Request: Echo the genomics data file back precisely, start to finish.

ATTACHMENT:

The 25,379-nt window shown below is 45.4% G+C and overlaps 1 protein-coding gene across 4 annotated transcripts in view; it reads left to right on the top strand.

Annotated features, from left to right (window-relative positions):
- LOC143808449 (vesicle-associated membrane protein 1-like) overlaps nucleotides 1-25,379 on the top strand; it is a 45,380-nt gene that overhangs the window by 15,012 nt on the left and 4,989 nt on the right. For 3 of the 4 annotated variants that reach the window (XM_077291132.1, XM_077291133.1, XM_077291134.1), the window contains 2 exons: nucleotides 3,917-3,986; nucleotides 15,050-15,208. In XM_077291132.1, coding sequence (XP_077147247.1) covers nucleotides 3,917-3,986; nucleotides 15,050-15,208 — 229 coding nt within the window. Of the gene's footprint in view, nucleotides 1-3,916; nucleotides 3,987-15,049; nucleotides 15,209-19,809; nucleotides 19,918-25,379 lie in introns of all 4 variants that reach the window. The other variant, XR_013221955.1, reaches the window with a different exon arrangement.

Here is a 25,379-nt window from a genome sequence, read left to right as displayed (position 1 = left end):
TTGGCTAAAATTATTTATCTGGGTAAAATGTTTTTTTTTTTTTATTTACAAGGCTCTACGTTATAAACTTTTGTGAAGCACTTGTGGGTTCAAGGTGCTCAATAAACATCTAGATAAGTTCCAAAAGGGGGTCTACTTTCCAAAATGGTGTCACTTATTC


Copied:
The 25,379-nt window shown below is 45.4% G+C and overlaps 1 protein-coding gene across 4 annotated transcripts in view; it reads left to right on the top strand.

Annotated features, from left to right (window-relative positions):
- LOC143808449 (vesicle-associated membrane protein 1-like) overlaps nucleotides 1-25,379 on the top strand; it is a 45,380-nt gene that overhangs the window by 15,012 nt on the left and 4,989 nt on the right. For 3 of the 4 annotated variants that reach the window (XM_077291132.1, XM_077291133.1, XM_077291134.1), the window contains 2 exons: nucleotides 3,917-3,986; nucleotides 15,050-15,208. In XM_077291132.1, coding sequence (XP_077147247.1) covers nucleotides 3,917-3,986; nucleotides 15,050-15,208 — 229 coding nt within the window. Of the gene's footprint in view, nucleotides 1-3,916; nucleotides 3,987-15,049; nucleotides 15,209-19,809; nucleotides 19,918-25,379 lie in introns of all 4 variants that reach the window. The other variant, XR_013221955.1, reaches the window with a different exon arrangement.

Here is a 25,379-nt window from a genome sequence, read left to right as displayed (position 1 = left end):
TTGGCTAAAATTATTTATCTGGGTAAAATGTTTTTTTTTTTTTATTTACAAGGCTCTACGTTATAAACTTTTGTGAAGCACTTGTGGGTTCAAGGTGCTCAATAAACATCTAGATAAGTTCCAAAAGGGGGTCTACTTTCCAAAATGGTGTCACTTATTC